This area of concern about the transition between chaos and order, is Complexity Theory, the study of non-linear dynamics (which includes 'chaos theory'). A signal being sent down a Shannon channel can deteriorate, but is very unlikely to reconstitute the original information, and this has been proven to be formally equivalent to the second law of thermodynamics. The principle of Conservation of Information, theorised but not proven, would indicate signal loss is really spreading-out or diffusion of information, and it remains in the system as a whole, but typically lost to the most diffused energy modes such as thermal excitations. 'Amount of information' is always relative to the original signal - and similarly, we cannot measure entropy as an absolute value, but only entropy change (there may be 'hidden' microstates). I make the case in this answer that we should regard 'true' in a similar fashion, in relation to correspondance with expectations: Why is a measured true value “TRUE”?

Some philosophical approaches that relate to the progressive developments in information structures in philosophy, that spring to mind:

  • Baudrillard's degrees of abstraction of simulacra
  • Kuhn's paradigm shifts
  • Vervaeke's salience landscapes
  • Hegel's dialectic

I find it interesting that often in philosophy we discuss information and meaning, but rarely the quality of how it seems to be getting compounded, and to be getting integrated into more powerful and versatile structures - which seems directly at odds with the general tendency towards increasing entropy. It has struck me that Baudrillard and Kuhn don't deal with how the memetic structures they describe, are in a process of natural selection, which is causing this. Language pictured as organising salience landscapes, can help us understand that it these tend to become more refined and versatile over time, not the reverse. The dialectic seems a reasonable model, but a bit woolly and apt to be narrative post hoc rather than any use for prediction.

Integrated Information Theory attempts to describe more and less powerful information, and make a picture that can account for different degrees of awakeness and consciousness. There's been little progress with it as an approach, and a lot of scepticism how useful it is within consciousness studies.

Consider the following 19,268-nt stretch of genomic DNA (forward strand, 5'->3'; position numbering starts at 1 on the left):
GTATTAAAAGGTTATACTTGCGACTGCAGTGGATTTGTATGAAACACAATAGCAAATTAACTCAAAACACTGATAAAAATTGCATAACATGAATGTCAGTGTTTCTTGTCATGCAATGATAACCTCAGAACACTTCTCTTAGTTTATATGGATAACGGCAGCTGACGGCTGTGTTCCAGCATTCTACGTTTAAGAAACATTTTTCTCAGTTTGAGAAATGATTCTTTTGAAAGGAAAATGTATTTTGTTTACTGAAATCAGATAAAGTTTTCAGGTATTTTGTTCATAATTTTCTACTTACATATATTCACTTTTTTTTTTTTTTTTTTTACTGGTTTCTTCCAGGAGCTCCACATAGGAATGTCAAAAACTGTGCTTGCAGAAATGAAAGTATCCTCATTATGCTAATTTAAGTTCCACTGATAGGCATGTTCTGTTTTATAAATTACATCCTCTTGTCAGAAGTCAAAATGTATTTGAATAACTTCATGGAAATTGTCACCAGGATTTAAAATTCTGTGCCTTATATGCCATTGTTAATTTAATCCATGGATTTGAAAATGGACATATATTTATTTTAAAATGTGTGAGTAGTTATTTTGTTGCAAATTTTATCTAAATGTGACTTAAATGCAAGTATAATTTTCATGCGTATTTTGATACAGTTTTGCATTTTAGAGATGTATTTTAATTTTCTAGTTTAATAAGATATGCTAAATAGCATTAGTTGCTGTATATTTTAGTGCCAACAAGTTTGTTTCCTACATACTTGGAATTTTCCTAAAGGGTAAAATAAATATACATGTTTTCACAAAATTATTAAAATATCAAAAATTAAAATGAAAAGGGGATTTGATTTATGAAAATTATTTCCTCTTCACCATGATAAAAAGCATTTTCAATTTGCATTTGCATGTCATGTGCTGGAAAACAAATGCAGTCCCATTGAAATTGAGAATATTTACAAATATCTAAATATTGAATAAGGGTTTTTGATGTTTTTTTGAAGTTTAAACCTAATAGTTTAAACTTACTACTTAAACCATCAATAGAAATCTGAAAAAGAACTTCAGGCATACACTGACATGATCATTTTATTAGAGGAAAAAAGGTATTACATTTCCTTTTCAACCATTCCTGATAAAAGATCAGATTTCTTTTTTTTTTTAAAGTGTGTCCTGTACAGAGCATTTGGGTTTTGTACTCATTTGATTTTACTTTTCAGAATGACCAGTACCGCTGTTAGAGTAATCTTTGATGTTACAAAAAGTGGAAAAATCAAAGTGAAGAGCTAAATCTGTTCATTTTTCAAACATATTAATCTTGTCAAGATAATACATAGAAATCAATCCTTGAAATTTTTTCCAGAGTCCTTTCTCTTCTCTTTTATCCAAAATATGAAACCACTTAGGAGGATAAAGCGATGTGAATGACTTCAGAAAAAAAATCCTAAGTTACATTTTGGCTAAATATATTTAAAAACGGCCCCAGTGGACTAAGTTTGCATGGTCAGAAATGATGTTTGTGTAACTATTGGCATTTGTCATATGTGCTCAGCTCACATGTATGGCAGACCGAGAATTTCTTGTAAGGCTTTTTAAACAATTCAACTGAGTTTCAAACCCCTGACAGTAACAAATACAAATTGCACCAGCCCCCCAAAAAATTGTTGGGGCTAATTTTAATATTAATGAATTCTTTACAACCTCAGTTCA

Deutsch & Marletto's Universal Constructor Theory could I think point towards a generalisation of theory of computation, that can account for this quality of progressive developments in information. It is notable that it very naturally accounts for Maxwell's Demon, by being concerned with what is involved with a subsystem returning to it's original starting state, including wiping any memory storage (the entropy consequences of that being the main accepted way to dismiss Maxwell's Demon violating thermodynamics). It explicitly attempts to account for how random systems can become information-holding ones.

We were recently discussing on here frequency analysis of languages in relation to evaluating dolphin signals. There is substantial dispute by scholars about how good a guide it can be to the information in a signal, because other reasons can cause these patterns - they indicate complexity, but can't distinguish that from non-mind causes that could quite reasonably be involved. Turbulence is complex, that doesn't mean every example of it is a message.

Direct answers:

  1. Information is relative in Shannon's theory not abolute, measured between input and output

  2. If we could construct a quantative theory of meaning, talking to dolphins would be easy. I argue here that a 'Rosetta stone' equivalent is required for translation, that shared experience of the modes-of-life of multiple languages is needed by one individual to act as translator: According to the major theories of concepts, where do meanings come from?